Back in the day, “family status” was a yes or no question. As in, “Yes, I have one” or “No, I don’t.” With changes in traditional family patterns, an aging population and financial difficulties foisted on families, employers are increasingly faced with demands for accommodation arising from family caregiving needs.
While social and economic forces have been inexorably reshaping both the traditional family unit and the conventional career path for half a century, governments were slow to respond. For example, family status became a protected ground under Ontario’s Human Rights Code in 1982, however, the law is not settled.
What is family status? How do you recognize if there is discrimination on the basis of family status? When is the duty to accommodate triggered?
Under the Human Rights Code, family status means the status of being in a parent-and-child relationship. This includes not only the employee’s relationship with her child but also her parents, whether biological or otherwise. It does not include relationships with siblings or members of an extended family such as grandparents, grandchildren, aunts or uncles, nieces or nephews, or cousins, but does include one-parent families, blended and dual-custody families, as well as families headed by gay, lesbian, bisexual or transgendered persons.
The Supreme Court of Canada has stated family status should be afforded a liberal interpretation so it can advance the broad policy considerations underlying human rights legislation.
Discrimination occurs where workplace policies disadvantage people with significant caregiving responsibilities related to family status, either by imposing burdens that are not placed on others or withholding or limiting access to opportunities or benefits available to others. Generally, where a conflict arises between an important caregiving responsibility and a workplace policy, a duty to accommodate will arise unless the employer can show undue hardship.
Most commonly, caregiving needs involve caring for children or elderly parents. These needs may be stable, regular and long-term or arise from emergency situations. They may also include accommodation for the needs of breastfeeding mothers, such as a place to pump breast milk in the workplace.
In most cases, accommodation is not needed for normal caregiving needs any parents face for their children or any person requires for an elderly parent. When accommodation is needed, it generally takes the form of flexible hours — by relaxing standard hours of work or absenteeism and sick-day policies — and need not be onerous on the employer.
Legitimate employer business interests are recognized as well. In determining whether there is undue hardship, an employer can consider factors such as cost, outside sources of funding, if any, and health and safety requirements. But mere administrative inconvenience is insufficient to meet the undue hardship threshold.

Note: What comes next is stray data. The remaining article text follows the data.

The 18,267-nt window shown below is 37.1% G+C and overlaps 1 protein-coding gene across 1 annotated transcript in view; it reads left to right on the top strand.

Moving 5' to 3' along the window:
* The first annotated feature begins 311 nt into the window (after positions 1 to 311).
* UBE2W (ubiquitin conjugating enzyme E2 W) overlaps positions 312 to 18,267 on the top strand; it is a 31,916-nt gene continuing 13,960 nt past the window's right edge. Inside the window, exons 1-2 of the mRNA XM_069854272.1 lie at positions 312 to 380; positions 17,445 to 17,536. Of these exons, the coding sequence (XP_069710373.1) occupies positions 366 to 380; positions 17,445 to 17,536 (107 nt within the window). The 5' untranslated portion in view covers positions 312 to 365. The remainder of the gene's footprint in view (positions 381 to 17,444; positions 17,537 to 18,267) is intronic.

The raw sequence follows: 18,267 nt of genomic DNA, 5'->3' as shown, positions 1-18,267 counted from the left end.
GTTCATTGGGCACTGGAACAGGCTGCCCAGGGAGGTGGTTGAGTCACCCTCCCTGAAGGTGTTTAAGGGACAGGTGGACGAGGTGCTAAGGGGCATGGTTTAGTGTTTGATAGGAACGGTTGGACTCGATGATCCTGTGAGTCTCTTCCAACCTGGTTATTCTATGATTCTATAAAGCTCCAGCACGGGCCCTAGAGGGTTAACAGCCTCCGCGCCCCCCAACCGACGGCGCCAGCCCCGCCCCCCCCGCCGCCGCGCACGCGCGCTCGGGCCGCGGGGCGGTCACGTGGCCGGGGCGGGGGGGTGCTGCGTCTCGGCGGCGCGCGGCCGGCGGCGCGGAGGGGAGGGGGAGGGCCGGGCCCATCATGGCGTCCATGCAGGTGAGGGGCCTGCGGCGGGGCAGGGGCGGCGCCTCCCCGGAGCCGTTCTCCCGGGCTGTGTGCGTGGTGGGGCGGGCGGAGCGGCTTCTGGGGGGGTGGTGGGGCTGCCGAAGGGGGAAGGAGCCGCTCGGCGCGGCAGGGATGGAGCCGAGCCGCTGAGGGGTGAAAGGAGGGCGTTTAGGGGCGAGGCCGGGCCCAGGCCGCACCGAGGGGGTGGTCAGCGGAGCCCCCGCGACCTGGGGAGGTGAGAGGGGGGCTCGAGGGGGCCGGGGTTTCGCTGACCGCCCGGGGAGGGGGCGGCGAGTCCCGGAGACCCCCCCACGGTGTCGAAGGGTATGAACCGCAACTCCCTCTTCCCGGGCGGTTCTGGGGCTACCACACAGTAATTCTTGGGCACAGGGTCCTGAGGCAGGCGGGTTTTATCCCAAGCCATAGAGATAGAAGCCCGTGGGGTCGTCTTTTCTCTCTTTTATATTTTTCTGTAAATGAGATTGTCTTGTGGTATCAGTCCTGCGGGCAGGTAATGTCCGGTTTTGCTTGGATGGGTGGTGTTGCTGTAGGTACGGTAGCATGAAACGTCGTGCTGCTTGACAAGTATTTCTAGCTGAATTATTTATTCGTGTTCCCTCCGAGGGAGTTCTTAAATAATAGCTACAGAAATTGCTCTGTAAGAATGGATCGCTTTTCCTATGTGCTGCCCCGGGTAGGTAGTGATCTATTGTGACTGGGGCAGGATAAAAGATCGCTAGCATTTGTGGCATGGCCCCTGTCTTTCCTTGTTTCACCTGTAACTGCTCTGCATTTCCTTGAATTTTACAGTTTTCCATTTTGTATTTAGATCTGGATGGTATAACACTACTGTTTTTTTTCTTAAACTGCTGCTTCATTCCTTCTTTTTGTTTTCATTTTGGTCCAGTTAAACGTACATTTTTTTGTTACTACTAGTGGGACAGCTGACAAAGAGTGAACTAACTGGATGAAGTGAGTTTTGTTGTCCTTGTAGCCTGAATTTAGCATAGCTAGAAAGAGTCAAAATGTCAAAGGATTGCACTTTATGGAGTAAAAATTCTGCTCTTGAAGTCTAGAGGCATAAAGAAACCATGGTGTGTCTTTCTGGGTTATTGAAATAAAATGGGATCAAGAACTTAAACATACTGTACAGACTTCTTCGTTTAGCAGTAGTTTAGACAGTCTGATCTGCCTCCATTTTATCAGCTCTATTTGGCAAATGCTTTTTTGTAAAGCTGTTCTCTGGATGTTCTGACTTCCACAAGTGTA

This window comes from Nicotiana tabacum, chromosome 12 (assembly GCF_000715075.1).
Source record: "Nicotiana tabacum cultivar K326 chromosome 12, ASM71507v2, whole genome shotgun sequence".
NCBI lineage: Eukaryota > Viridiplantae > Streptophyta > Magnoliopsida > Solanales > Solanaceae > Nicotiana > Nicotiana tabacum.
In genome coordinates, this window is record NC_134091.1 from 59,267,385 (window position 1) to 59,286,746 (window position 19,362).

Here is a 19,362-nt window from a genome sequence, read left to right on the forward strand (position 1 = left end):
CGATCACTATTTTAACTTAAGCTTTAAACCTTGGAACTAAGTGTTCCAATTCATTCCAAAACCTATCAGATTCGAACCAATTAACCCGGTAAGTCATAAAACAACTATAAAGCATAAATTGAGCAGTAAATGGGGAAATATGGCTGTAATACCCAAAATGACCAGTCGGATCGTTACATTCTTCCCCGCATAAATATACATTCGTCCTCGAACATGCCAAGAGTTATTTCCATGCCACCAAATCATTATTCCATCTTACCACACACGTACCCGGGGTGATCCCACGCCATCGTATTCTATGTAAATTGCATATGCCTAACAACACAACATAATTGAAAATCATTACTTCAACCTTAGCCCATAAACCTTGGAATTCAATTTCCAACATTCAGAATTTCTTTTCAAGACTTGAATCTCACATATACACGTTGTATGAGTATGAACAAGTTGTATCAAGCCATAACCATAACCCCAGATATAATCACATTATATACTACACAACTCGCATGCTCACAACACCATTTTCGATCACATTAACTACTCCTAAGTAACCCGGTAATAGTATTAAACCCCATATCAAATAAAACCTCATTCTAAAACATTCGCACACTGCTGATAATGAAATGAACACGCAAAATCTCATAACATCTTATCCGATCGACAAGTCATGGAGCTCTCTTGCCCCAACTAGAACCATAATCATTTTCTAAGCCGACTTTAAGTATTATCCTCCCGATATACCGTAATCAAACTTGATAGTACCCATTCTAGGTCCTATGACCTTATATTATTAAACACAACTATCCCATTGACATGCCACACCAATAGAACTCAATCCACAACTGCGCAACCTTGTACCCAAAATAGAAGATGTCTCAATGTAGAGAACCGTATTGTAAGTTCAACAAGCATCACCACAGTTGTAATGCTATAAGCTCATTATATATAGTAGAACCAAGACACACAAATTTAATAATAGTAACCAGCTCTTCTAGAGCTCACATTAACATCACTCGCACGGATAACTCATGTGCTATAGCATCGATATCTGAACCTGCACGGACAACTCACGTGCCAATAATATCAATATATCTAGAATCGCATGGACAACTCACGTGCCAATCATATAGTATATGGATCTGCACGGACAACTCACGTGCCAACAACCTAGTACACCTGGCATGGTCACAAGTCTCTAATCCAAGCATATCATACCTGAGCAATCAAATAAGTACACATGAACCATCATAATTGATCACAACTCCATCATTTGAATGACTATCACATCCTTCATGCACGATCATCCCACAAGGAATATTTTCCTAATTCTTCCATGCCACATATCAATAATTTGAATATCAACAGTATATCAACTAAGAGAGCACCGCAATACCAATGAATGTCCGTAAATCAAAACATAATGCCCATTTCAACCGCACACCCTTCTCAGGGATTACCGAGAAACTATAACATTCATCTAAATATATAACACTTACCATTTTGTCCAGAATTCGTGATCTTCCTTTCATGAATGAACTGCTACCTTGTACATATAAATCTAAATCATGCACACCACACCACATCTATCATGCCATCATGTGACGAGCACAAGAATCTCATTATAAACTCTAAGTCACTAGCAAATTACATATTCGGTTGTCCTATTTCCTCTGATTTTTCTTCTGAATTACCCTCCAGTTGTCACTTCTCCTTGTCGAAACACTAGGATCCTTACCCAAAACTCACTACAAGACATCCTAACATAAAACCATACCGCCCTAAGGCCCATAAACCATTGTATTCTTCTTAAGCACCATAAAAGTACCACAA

Not every distinction based on family status is seen as discrimination. For instance, it does not include flexibility to accommodate a parent wanting to accompany his child on a school trip or take his elderly parent shopping. There is no obligation to accommodate personal preferences.
Howard Levitt is a lawyer at Lang Michener LLP in Toronto who can be reached at (416) 307-4059. Lai-King Hum is an associate at Lang Michener who can be reached at (416) 307-4086.
Tips for employers
Some pointers on accommodating family status
Employers should be alert to workplace policies that disadvantage employees with a particular family status. While the law is not yet settled, the following guidelines can help employers recognize when the duty to accommodate might be triggered:
• Where an employee’s parent suddenly requires constant care and the employee requests temporary accommodation until permanent-care arrangements can be made, there is a duty to accommodate.
• If a child or parent is seriously ill or disabled, accommodation is more likely to be required, such as when a child is diagnosed with cancer and requires chemotherapy treatments.
• There is no duty to accommodate a parent’s request for time off to see a child’s performance in a play or accompany an elderly parent shopping.
• Refusing to accommodate a request to work part time in order to accommodate breastfeeding is not necessarily discriminatory.
• Terminating an employee for failing to be available for work when the employer has failed to attempt accommodation of the employee’s caregiving responsibilities is discriminatory.
• Where terms or conditions of employment are changed in a way that results in a serious interference with family status responsibility, such as a major change in hours, discrimination may be found and accommodation required.
• If a person who is a caregiver or potential caregiver has been bypassed for promotion because she is seen as less committed or ambitious, there is discrimination.
• A gay, non-biological parent of a child is entitled to the same accommodation regarding a sudden child illness as a biological father or mother in similar circumstances.